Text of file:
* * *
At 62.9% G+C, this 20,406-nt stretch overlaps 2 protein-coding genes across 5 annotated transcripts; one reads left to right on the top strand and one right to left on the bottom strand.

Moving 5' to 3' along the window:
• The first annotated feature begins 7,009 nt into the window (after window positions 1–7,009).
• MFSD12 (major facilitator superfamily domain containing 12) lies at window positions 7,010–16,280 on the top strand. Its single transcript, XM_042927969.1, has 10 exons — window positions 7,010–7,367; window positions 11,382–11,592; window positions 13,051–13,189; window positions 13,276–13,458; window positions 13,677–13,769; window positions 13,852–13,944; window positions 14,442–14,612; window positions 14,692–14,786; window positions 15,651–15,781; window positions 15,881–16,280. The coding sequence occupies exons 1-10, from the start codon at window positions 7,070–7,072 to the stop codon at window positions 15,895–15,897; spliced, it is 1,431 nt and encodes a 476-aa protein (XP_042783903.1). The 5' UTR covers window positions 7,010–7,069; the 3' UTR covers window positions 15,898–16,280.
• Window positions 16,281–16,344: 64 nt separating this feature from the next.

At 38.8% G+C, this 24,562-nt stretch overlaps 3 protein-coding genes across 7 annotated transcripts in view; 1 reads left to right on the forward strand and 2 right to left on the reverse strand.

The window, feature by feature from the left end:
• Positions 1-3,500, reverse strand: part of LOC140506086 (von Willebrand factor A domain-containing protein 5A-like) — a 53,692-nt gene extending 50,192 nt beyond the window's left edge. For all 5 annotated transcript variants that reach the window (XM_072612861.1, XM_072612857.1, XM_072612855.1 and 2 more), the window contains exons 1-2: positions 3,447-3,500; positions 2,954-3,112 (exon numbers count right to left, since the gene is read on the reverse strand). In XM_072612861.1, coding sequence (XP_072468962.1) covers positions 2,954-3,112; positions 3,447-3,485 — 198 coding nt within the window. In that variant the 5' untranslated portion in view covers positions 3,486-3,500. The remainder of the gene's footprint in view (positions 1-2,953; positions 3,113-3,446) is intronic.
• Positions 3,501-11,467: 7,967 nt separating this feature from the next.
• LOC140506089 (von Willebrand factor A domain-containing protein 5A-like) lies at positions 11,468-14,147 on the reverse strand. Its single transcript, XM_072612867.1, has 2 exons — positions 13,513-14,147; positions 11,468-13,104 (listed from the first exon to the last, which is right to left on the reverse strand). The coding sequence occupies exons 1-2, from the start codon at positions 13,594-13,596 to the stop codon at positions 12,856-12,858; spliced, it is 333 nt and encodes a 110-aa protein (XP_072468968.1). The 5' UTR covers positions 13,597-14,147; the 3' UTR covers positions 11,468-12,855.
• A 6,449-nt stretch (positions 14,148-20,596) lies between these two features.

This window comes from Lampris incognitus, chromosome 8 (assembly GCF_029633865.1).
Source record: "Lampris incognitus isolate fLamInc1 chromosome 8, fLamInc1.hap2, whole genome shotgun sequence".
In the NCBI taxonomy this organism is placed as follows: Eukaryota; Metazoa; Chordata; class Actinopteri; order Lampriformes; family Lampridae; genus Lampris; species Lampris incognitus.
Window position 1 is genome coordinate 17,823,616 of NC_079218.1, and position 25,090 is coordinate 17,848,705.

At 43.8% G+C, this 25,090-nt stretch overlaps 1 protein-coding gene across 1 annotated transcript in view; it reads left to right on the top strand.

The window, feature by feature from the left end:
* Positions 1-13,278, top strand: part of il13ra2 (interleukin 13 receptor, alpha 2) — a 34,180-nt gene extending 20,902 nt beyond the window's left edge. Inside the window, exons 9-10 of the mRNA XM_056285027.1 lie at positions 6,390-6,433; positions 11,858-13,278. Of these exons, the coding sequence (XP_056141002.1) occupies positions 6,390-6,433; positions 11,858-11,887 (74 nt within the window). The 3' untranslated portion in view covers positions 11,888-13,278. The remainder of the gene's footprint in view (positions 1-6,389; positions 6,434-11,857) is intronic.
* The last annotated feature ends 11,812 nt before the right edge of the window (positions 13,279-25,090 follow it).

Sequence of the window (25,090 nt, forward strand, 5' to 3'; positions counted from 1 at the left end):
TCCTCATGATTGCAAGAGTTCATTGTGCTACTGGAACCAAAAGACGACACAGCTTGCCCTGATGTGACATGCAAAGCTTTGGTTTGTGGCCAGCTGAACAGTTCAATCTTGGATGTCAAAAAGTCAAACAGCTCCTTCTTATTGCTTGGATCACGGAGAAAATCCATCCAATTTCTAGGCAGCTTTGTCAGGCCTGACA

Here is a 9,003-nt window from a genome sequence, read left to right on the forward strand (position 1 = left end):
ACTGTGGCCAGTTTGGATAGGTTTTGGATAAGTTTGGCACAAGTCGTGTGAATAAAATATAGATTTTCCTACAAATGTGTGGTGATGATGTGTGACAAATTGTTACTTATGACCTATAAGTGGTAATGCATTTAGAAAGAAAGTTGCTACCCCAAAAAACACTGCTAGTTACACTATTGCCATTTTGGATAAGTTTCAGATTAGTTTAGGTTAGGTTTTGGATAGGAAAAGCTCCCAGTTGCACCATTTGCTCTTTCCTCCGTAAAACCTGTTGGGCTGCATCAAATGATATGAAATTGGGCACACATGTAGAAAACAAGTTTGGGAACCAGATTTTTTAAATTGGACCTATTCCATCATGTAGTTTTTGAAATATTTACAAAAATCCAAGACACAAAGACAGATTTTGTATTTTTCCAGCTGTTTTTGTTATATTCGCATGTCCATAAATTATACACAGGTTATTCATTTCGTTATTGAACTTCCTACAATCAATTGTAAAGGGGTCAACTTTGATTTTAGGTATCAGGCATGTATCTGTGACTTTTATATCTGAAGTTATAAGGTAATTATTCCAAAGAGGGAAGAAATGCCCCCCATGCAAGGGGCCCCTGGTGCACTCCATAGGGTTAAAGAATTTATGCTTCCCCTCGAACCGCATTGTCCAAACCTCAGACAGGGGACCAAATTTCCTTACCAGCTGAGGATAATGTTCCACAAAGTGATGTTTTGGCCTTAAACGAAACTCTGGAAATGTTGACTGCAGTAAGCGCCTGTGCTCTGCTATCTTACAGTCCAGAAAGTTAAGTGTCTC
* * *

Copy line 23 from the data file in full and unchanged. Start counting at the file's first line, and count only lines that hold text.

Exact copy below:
ACTGTGGCCAGTTTGGATAGGTTTTGGATAAGTTTGGCACAAGTCGTGTGAATAAAATATAGATTTTCCTACAAATGTGTGGTGATGATGTGTGACAAATTGTTACTTATGACCTATAAGTGGTAATGCATTTAGAAAGAAAGTTGCTACCCCAAAAAACACTGCTAGTTACACTATTGCCATTTTGGATAAGTTTCAGATTAGTTTAGGTTAGGTTTTGGATAGGAAAAGCTCCCAGTTGCACCATTTGCTCTTTCCTCCGTAAAACCTGTTGGGCTGCATCAAATGATATGAAATTGGGCACACATGTAGAAAACAAGTTTGGGAACCAGATTTTTTAAATTGGACCTATTCCATCATGTAGTTTTTGAAATATTTACAAAAATCCAAGACACAAAGACAGATTTTGTATTTTTCCAGCTGTTTTTGTTATATTCGCATGTCCATAAATTATACACAGGTTATTCATTTCGTTATTGAACTTCCTACAATCAATTGTAAAGGGGTCAACTTTGATTTTAGGTATCAGGCATGTATCTGTGACTTTTATATCTGAAGTTATAAGGTAATTATTCCAAAGAGGGAAGAAATGCCCCCCATGCAAGGGGCCCCTGGTGCACTCCATAGGGTTAAAGAATTTATGCTTCCCCTCGAACCGCATTGTCCAAACCTCAGACAGGGGACCAAATTTCCTTACCAGCTGAGGATAATGTTCCACAAAGTGATGTTTTGGCCTTAAACGAAACTCTGGAAATGTTGACTGCAGTAAGCGCCTGTGCTCTGCTATCTTACAGTCCAGAAAGTTAAGTGTCTC